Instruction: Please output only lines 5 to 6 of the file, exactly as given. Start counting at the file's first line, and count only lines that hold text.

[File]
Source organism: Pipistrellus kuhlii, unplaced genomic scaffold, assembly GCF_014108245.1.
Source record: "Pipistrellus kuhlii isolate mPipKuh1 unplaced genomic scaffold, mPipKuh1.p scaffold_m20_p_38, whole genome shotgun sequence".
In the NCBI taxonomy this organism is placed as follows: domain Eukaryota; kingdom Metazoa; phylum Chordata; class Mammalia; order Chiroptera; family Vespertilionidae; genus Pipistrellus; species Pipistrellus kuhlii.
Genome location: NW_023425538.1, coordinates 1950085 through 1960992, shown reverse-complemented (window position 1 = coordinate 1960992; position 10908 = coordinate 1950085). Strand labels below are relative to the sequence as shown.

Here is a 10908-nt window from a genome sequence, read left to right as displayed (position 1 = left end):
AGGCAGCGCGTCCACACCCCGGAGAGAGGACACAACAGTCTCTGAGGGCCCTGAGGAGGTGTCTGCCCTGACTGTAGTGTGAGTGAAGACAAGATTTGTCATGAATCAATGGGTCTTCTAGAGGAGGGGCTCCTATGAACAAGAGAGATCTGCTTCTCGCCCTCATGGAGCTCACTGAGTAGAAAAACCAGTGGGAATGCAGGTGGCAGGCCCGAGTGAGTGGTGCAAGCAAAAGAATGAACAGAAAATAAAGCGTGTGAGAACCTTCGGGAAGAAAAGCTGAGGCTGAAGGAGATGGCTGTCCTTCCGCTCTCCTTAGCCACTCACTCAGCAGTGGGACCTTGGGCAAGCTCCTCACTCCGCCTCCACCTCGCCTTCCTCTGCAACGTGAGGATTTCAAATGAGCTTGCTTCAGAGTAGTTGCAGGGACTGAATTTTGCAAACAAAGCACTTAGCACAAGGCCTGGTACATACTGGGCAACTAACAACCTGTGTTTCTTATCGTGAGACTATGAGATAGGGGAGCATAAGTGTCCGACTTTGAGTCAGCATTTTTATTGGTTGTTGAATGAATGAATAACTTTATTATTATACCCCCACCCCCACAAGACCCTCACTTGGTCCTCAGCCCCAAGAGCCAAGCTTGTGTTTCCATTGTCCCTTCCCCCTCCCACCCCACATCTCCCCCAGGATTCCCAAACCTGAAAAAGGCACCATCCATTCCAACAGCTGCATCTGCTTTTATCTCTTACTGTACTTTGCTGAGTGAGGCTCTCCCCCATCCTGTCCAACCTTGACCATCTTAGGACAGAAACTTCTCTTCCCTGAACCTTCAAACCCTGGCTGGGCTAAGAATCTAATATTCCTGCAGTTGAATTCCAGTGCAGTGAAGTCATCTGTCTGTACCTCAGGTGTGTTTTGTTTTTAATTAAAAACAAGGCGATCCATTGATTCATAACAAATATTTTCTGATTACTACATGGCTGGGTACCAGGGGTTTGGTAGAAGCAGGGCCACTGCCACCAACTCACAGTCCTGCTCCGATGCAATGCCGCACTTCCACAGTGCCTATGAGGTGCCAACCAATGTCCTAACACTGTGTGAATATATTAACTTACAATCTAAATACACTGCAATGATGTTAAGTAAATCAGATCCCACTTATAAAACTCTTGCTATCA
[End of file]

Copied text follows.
Here is a 10908-nt window from a genome sequence, read left to right as displayed (position 1 = left end):
AGGCAGCGCGTCCACACCCCGGAGAGAGGACACAACAGTCTCTGAGGGCCCTGAGGAGGTGTCTGCCCTGACTGTAGTGTGAGTGAAGACAAGATTTGTCATGAATCAATGGGTCTTCTAGAGGAGGGGCTCCTATGAACAAGAGAGATCTGCTTCTCGCCCTCATGGAGCTCACTGAGTAGAAAAACCAGTGGGAATGCAGGTGGCAGGCCCGAGTGAGTGGTGCAAGCAAAAGAATGAACAGAAAATAAAGCGTGTGAGAACCTTCGGGAAGAAAAGCTGAGGCTGAAGGAGATGGCTGTCCTTCCGCTCTCCTTAGCCACTCACTCAGCAGTGGGACCTTGGGCAAGCTCCTCACTCCGCCTCCACCTCGCCTTCCTCTGCAACGTGAGGATTTCAAATGAGCTTGCTTCAGAGTAGTTGCAGGGACTGAATTTTGCAAACAAAGCACTTAGCACAAGGCCTGGTACATACTGGGCAACTAACAACCTGTGTTTCTTATCGTGAGACTATGAGATAGGGGAGCATAAGTGTCCGACTTTGAGTCAGCATTTTTATTGGTTGTTGAATGAATGAATAACTTTATTATTATACCCCCACCCCCACAAGACCCTCACTTGGTCCTCAGCCCCAAGAGCCAAGCTTGTGTTTCCATTGTCCCTTCCCCCTCCCACCCCACATCTCCCCCAGGATTCCCAAACCTGAAAAAGGCACCATCCATTCCAACAGCTGCATCTGCTTTTATCTCTTACTGTACTTTGCTGAGTGAGGCTCTCCCCCATCCTGTCCAACCTTGACCATCTTAGGACAGAAACTTCTCTTCCCTGAACCTTCAAACCCTGGCTGGGCTAAGAATCTAATATTCCTGCAGTTGAATTCCAGTGCAGTGAAGTCATCTGTCTGTACCTCAGGTGTGTTTTGTTTTTAATTAAAAACAAGGCGATCCATTGATTCATAACAAATATTTTCTGATTACTACATGGCTGGGTACCAGGGGTTTGGTAGAAGCAGGGCCACTGCCACCAACTCACAGTCCTGCTCCGATGCAATGCCGCACTTCCACAGTGCCTATGAGGTGCCAACCAATGTCCTAACACTGTGTGAATATATTAACTTACAATCTAAATACACTGCAATGATGTTAAGTAAATCAGATCCCACTTATAAAACTCTTGCTATCA